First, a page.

12 Craft beer trends to look out for in 2018

31/01/2018

In the glass…

1. Innovation and Experimentation: Due to the explosion in the number of craft breweries in the US and UK, 2018 will see a jostling for position among new market entrants. We’re likely to see large numbers of new products released, with many new flavours made available and brewing techniques attempted.


The results may vary in terms of quality, but great drinks will endure. Tailgate Brewery, one of our partners in the US, have had great success producing small batch, seasonally appropriate craft beer. Started in Nashville in 2014, they have grown into a 50-barrel system, with 30 of their own, house-brewed beers on tap at each of their taproom locations. The brewers at Tailgate have proved that experimentation and innovation, when combined to produce quality beers with incredible flavours, really works!

 

 

2. Sours Rule: In 2017 sales of sour beer rose by 6.4% in the UK. We believe this year will see a continued rise, with new fruited sours launched in efforts to win over a few more traditional drinkers. One of the frontrunners in this market is Fordham’s The 11th Sour in the US.


This ale is a kettle sour that uses lactobacillus, fermented on house ale yeast and then aged on concord grapes. It’s a zingy treat for the tastebuds and a great example of a sour that’s not so far leftfield that it’s for the hardcore beer geeks only; this is one that the majority of craft beer drinkers, in our humble opinion, will really enjoy.

3. Looking for a New England: IPAs will continue to be popular but sales will shift towards the hazy, foggy or New England style. They’ll also come down in strength with some session products released, making this cult style more readily available to the mainstream market.


4. Double Trouble: High strength craft beers will continue to grow in popularity. Around 11% of all craft beers sold in 2017 were of 7% ABV or higher, rising from 5.3% the previous year. Last year Double IPAs accounted for 7.3% of all craft beer sales (compared to 4.3% in 2016). Consumers don’t appear to be put off by the higher price point and really enjoy the distinct flavour and high strength of double IPAs.


Cue.. Resin from Sixpoint at a whopping 9.1%


Resin slaps you with serious unfiltered dankness — sure it stings, but it feels so good at the same time. It’s hop candy up front, but drinks super clean for the size of the beer. We’re very excited to be working with this IIPA and bringing some seriously good strong beer to bars all over the UK.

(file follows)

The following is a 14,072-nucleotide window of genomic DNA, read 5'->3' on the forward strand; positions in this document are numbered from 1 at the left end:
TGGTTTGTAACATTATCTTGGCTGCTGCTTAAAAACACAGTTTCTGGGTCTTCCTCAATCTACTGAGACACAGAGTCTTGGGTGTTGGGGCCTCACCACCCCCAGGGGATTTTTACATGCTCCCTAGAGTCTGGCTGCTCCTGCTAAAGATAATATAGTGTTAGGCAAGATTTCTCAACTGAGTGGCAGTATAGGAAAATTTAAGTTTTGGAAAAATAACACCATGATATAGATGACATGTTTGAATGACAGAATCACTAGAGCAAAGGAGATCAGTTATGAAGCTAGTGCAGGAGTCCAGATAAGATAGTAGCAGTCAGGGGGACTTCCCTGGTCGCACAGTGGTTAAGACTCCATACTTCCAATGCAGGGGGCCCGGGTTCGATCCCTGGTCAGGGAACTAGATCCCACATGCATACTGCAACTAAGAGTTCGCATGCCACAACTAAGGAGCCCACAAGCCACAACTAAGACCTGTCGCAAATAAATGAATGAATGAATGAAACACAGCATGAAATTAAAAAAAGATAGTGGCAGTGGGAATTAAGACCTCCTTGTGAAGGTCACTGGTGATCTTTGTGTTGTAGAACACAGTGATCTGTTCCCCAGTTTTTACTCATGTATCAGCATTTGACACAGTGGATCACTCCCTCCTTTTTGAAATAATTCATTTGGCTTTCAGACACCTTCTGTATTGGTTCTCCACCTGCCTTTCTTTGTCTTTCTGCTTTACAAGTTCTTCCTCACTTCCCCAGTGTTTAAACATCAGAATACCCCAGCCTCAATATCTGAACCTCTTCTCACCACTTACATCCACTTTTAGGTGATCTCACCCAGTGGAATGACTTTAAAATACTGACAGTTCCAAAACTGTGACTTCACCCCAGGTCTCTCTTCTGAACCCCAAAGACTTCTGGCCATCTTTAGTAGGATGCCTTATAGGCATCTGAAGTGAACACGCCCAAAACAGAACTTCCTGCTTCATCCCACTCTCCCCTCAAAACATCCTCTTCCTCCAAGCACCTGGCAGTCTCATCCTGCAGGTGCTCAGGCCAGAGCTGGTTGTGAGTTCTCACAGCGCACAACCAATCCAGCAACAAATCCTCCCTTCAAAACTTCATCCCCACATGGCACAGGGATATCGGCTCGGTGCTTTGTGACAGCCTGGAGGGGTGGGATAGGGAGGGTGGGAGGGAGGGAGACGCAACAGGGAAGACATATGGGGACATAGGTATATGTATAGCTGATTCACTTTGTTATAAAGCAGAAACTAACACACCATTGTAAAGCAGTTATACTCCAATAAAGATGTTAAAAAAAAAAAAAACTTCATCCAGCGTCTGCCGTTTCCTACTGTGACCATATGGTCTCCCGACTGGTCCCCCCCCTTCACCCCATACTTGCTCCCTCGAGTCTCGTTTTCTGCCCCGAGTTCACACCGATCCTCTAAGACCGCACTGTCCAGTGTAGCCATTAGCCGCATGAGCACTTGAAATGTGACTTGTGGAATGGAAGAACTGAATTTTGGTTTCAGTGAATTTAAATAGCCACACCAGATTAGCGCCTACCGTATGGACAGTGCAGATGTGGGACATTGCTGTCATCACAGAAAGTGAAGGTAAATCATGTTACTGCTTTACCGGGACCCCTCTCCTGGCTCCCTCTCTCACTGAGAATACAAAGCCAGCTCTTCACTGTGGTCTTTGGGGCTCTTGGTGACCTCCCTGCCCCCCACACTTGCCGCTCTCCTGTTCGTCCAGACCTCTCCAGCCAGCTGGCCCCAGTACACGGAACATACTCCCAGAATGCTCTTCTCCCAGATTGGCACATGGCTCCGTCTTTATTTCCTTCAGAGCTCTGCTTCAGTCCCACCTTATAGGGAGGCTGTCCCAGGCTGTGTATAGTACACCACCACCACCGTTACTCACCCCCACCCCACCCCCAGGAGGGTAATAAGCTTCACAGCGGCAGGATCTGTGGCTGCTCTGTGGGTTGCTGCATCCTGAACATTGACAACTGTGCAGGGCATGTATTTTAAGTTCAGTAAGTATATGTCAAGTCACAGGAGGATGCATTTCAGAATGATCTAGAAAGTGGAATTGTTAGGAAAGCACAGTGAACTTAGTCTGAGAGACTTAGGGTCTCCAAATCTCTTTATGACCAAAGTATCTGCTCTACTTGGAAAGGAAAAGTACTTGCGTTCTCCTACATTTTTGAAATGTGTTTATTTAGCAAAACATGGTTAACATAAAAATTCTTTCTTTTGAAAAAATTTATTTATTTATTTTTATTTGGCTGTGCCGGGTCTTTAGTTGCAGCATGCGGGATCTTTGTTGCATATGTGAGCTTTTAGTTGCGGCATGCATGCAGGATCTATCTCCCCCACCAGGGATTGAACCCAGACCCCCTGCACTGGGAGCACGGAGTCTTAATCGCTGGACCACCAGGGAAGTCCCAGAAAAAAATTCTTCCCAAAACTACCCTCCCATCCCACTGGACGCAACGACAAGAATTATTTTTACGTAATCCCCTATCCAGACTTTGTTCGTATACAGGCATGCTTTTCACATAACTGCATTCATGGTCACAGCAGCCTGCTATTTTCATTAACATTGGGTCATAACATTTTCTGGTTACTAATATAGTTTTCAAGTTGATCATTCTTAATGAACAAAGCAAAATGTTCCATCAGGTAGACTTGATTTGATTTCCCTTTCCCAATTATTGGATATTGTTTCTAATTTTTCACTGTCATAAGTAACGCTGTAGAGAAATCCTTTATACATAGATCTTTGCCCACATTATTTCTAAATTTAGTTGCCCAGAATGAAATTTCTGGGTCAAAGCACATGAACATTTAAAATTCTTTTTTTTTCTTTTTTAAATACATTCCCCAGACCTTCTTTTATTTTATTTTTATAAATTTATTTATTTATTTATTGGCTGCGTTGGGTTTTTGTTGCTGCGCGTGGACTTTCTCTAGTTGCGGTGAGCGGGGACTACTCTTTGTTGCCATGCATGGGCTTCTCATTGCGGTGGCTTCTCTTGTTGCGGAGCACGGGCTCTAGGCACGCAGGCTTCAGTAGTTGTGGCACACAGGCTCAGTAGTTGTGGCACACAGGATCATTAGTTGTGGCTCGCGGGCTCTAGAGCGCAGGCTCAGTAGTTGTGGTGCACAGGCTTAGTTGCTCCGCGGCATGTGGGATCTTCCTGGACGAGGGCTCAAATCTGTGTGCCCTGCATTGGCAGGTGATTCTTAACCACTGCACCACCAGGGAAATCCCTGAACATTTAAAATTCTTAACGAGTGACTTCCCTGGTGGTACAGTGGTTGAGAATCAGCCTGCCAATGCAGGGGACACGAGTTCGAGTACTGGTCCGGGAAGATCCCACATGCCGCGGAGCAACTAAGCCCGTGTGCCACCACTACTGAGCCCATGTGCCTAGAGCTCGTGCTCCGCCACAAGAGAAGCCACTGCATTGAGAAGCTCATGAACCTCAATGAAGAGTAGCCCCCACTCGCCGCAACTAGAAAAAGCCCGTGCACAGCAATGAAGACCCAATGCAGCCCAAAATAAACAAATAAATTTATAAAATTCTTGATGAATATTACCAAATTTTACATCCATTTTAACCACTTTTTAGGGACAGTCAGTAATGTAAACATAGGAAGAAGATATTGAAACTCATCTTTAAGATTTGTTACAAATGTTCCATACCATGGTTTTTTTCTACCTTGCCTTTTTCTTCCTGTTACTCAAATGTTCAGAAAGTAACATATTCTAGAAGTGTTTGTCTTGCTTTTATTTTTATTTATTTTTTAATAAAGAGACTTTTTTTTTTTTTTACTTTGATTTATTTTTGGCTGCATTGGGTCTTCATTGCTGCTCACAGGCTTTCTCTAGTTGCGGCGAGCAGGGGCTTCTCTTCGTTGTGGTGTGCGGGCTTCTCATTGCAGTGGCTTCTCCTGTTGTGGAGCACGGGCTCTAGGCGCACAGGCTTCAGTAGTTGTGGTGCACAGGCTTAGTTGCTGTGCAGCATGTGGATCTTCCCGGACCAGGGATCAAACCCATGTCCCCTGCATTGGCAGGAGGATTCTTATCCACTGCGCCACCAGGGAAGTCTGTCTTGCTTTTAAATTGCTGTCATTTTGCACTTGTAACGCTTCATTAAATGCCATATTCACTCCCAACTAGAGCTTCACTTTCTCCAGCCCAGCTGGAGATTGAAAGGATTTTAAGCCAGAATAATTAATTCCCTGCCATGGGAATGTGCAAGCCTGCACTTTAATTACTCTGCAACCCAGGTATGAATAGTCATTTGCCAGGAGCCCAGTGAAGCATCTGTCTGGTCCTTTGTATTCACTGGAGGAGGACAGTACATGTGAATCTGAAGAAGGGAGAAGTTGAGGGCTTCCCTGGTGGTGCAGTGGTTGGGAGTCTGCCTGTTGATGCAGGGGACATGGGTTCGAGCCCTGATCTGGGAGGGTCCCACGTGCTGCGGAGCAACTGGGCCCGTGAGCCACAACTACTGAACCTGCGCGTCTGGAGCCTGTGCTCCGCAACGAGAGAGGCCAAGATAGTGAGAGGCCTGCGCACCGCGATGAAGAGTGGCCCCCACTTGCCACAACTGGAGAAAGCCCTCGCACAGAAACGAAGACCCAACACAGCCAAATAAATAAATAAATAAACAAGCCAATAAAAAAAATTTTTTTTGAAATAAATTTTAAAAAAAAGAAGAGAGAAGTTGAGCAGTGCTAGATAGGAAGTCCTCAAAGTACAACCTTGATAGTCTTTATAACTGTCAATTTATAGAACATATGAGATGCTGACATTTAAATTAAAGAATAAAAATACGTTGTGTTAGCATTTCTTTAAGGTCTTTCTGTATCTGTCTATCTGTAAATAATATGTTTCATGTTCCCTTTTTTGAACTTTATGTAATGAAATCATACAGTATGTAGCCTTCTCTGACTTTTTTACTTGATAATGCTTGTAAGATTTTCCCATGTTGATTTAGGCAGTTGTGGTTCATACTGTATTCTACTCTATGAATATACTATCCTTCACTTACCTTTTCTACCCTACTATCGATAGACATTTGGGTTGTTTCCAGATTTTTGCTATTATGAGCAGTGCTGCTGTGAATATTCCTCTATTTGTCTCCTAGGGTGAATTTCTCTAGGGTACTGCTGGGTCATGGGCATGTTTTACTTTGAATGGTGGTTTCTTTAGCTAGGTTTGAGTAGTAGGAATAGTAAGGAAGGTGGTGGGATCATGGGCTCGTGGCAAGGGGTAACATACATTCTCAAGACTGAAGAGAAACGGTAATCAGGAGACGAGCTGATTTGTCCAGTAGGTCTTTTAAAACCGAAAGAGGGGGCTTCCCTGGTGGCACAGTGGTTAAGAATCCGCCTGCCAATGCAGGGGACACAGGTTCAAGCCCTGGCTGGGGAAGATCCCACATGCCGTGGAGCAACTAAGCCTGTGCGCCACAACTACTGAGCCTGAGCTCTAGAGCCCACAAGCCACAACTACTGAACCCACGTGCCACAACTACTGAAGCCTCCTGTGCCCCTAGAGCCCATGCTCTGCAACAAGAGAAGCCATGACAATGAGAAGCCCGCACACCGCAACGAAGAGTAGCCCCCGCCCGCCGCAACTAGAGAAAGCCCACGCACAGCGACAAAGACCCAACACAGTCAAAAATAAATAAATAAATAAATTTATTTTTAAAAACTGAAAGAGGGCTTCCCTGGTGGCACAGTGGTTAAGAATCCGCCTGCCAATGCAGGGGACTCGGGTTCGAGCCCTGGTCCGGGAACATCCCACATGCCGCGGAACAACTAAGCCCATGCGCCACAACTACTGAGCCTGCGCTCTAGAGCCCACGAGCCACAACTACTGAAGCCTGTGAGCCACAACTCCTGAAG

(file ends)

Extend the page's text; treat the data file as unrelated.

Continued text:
Sixpoint Resin

5. Drinking Sessions: In reaction to the growth in the market of beers with higher alcohol content we will also see craft breweries developing their ranges of lower strength and session beers. Drinking in the UK is still a social pastime, so there will be a growing need for weaker, but still flavourful, craft brews.


Favourable tax rates for lower ABV drinks will also prompt brewers to develop these ranges. We may also see alcohol-free beers become more established in 2018 as they become more socially accepted and improve in taste.


We know session beers are loved in the UK as Fordham’s Route One IPA, at 4.5%, continues to be one of our best sellers year on year.


6. Stout Hearted: Sales of Imperial stouts rose by 3.3% in 2017, indicating that stouts and porters will go from strength to strength in 2018. Many industry experts have remarked that dark beers have been improving in quality in the last year, and this is something we have seen ourselves.


We have been developing our own range of imported US stouts which now include a couple of fantastic flavoured Milk Stouts in the shape of Saugatuck’s Neapolitan Milk Stout and Blueberry Maple Stout, Dominion’s Oak Barrel Stout, and the hugely popular Peanut Butter Milk Stout from Tailgate.



 

In the pub…

 

7. Down the ‘Local’: The great British public is becoming more discerning and more selective about how they spend their precious time and money. Trends indicate that in 2018, drinkers are as likely to frequent an independent, local establishment or recognised national chain – it’s about where they feel a sense of affinity with the staff and the product.